A pacemaker is a small battery-operated device implanted under the collarbone. The device sends electrical impulses to the heart through wires to maintain normal heartbeat rhythms. Some pacemakers are wireless and placed inside the heart using a small tube inserted through one of the veins.

Any damage to the heart’s electrical conduction system due to heart attack can lead to an irregular heartbeat. In such conditions, a pacemaker helps restore and maintain normal heart functions.

Left ventricular assist device

A left ventricular assist device is used to support cardiac circulation. The left ventricle is a large heart chamber that pumps blood out of the heart to circulate through the body. A left ventricular assist device is a battery-powered mechanical pumping device implanted surgically to maintain the pumping ability of the left ventricle. The device is particularly useful for end-stage heart failure patients who cannot undergo heart transplantation.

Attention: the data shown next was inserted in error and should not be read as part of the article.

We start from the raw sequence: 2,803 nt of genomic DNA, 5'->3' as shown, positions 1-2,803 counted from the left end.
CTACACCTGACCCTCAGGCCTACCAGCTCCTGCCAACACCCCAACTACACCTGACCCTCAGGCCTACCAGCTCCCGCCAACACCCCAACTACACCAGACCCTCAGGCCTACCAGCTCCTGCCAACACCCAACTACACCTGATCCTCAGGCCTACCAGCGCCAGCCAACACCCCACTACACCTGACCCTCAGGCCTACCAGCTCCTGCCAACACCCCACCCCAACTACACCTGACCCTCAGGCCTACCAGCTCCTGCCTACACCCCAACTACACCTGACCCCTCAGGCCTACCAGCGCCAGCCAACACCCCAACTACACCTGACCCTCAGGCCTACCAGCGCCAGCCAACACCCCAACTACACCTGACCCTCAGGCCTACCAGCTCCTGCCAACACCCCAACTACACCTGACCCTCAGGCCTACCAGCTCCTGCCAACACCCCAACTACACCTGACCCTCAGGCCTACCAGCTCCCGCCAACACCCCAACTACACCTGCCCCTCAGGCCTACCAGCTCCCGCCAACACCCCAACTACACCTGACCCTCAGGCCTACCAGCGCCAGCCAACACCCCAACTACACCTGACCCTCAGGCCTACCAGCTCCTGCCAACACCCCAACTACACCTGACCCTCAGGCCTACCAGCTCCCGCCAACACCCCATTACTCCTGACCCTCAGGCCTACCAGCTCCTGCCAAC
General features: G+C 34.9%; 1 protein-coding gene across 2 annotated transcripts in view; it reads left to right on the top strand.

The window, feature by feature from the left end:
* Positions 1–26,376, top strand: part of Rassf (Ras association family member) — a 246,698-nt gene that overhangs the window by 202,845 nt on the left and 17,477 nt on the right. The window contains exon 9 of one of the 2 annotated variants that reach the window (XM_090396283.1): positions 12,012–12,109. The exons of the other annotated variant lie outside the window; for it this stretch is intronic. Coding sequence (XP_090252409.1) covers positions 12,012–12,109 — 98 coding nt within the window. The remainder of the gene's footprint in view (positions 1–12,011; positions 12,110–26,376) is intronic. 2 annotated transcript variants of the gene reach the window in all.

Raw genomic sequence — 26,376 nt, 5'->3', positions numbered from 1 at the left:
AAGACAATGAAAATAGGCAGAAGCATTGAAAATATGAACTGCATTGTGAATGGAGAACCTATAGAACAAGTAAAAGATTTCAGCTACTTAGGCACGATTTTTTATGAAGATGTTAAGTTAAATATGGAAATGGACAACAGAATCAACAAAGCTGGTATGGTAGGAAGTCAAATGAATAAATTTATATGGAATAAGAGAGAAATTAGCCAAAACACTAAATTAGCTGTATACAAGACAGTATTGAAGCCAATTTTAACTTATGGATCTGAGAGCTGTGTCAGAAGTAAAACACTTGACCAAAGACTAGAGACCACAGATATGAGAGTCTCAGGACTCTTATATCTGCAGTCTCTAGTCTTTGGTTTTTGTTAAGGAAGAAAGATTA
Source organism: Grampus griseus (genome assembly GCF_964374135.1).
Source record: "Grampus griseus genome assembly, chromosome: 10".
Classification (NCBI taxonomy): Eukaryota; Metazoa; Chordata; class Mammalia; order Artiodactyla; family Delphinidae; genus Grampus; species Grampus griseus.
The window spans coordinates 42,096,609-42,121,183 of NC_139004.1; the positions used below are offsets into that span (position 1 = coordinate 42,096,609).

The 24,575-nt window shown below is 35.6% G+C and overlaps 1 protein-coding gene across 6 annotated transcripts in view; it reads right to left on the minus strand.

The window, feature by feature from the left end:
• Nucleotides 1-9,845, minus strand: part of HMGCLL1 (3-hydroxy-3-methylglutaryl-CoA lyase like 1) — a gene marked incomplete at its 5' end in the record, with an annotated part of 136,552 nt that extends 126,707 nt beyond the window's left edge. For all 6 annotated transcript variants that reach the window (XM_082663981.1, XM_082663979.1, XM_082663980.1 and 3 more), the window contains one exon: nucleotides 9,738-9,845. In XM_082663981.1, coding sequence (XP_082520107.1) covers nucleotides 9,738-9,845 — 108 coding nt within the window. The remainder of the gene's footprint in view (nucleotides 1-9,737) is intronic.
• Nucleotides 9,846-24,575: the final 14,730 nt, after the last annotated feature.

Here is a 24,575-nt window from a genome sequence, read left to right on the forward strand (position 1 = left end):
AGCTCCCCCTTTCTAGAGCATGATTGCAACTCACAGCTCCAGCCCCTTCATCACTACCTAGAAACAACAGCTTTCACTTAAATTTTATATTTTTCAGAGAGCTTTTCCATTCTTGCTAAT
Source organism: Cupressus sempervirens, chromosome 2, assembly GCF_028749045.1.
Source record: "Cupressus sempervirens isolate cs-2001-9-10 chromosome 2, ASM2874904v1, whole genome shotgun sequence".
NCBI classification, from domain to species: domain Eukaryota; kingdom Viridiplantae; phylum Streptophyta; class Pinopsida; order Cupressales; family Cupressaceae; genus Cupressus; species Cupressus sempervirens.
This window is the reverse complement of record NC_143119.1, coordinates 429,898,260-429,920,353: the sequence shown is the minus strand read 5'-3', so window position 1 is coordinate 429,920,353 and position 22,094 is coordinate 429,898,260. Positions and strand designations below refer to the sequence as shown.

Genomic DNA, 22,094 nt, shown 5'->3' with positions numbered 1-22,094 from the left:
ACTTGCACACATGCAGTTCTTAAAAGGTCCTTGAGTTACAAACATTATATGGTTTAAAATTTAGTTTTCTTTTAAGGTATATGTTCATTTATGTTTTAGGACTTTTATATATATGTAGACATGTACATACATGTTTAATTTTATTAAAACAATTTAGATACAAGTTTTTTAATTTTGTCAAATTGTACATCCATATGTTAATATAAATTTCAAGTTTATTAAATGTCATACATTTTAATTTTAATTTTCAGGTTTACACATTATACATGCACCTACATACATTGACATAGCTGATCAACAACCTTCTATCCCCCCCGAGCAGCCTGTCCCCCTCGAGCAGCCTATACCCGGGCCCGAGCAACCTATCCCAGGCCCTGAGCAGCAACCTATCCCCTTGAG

The device uses a tube to transfer blood from the left ventricle to a pump, which is placed in the upper part of the abdomen. The pump then sends the blood into circulation through the aorta. The battery and control system placed outside the body is connected to the implanted pump through another tube inserted through the abdominal wall.

Breast implants    

Breast implants are placed under the breast tissue or chest muscle for breast augmentation or reconstruction. The implants are generally composed of a silicone outer shell filled with saline or silicone gel. Various implants with different sizes, thicknesses, textures, and shapes are available on the market.

Cochlear implants

Cochlear implants are electronic hearing devices comprising an external microphone, sound processor, transmitter system, and an internally implanted receiver and electrode system. The internal system uses electronic circuits to receive signals from the external system and send electrical currents to the inner ear.

The implants generate effective hearing sensations in people with severe to profound hearing loss.

Image Credit: Ivan_Shenets/Shutterstock.com